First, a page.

I want you both to remember me
And what the wind-tousled wren has been saying
All day long from fence posts and the fuchsia depths,
A brain-rattling bramble-song inside a knothole. (15-18)
The knothole, a measure of age, and the wren's song emerging surely signify the poet's own song rising from the aging Longley. In a poignant final move, Longley does not ask his grandsons to remember him, but rather the wren's song, "the whooper swans," and the "Saharan Wheatear" (13-14). This cry for the elevation of nature over humanity becomes Longley's ultimate shift away from anthropomorphism in his recognition that birds themselves are the true artists, and in a sense, that the poet's voice has always been a mere attempt at representing the simple, wondrous beauty of animals. That Longley should be remembered as a wren is thus the highest honor a poet might achieve. He says in an interview, "For me, celebrating . . . birds is like a kind of worship" (Longley "Vitality).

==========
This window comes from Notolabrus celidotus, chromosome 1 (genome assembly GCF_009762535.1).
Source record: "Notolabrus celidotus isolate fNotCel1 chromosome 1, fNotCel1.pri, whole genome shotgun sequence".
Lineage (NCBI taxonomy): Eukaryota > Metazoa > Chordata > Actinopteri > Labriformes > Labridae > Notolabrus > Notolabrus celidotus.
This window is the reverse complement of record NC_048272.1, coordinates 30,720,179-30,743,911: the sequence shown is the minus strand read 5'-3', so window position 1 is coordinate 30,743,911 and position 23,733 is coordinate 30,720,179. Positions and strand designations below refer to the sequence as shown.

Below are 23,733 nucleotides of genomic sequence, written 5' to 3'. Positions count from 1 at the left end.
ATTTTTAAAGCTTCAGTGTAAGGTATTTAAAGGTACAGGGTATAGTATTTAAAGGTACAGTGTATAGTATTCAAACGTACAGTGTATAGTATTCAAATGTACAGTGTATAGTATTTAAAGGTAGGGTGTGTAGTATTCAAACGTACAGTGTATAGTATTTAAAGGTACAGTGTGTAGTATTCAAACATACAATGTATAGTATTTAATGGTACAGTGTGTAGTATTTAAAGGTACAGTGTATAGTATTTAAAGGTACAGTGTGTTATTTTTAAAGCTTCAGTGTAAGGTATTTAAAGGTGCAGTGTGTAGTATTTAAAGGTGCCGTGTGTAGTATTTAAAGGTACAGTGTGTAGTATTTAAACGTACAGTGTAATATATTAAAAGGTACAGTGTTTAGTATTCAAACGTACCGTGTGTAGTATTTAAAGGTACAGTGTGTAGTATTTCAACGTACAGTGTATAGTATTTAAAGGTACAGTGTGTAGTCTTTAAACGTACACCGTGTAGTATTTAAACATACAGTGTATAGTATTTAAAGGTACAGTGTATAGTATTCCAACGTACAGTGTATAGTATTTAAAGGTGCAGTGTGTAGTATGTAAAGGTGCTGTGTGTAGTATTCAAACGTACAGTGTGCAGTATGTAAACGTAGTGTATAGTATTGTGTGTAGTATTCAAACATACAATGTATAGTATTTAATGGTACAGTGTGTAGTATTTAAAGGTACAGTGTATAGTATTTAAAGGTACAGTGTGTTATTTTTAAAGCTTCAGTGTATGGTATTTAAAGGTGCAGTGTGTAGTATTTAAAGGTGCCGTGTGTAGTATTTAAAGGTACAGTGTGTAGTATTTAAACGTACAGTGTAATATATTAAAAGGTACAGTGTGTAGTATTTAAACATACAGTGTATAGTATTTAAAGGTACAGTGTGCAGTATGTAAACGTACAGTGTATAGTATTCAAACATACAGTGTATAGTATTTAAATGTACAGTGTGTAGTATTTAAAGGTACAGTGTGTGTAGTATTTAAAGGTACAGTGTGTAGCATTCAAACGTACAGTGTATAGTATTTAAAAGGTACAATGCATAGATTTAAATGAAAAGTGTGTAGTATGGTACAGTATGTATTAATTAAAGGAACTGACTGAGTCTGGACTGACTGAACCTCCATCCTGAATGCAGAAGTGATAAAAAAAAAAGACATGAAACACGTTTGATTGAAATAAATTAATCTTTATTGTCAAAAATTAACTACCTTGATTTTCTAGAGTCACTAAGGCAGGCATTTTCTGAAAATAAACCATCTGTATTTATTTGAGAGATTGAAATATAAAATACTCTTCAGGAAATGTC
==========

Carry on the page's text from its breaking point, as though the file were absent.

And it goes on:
While Yeats never quite chose between an immortal life as a golden bird in Byzantium or an ephemeral existence in a decaying human body, Heaney's "Redress of Poetry" suggests that a stenciled drawing of a bird on a windowpane still possesses the power to alter a real bird's path of flight (285-285). Longley seems most confortable in accepting that whatever bird he represents through poetry will always be the stenciled one, but he is optimistic in his hope that this emblem might still influence his grandsons or future poets to hear the truth within the artificial. The "celebration" of birds that he calls for suggests a love for the other that does not subsume the self. Longley appears confident in his admission that "good poems . . . [make] people more human" because they cannot be anything but human. (Longley "Vitality"). Yet the bird remains the model for poets – the transcendent trespasser of all boundaries capable of the metamorphoses that Longley cherishes.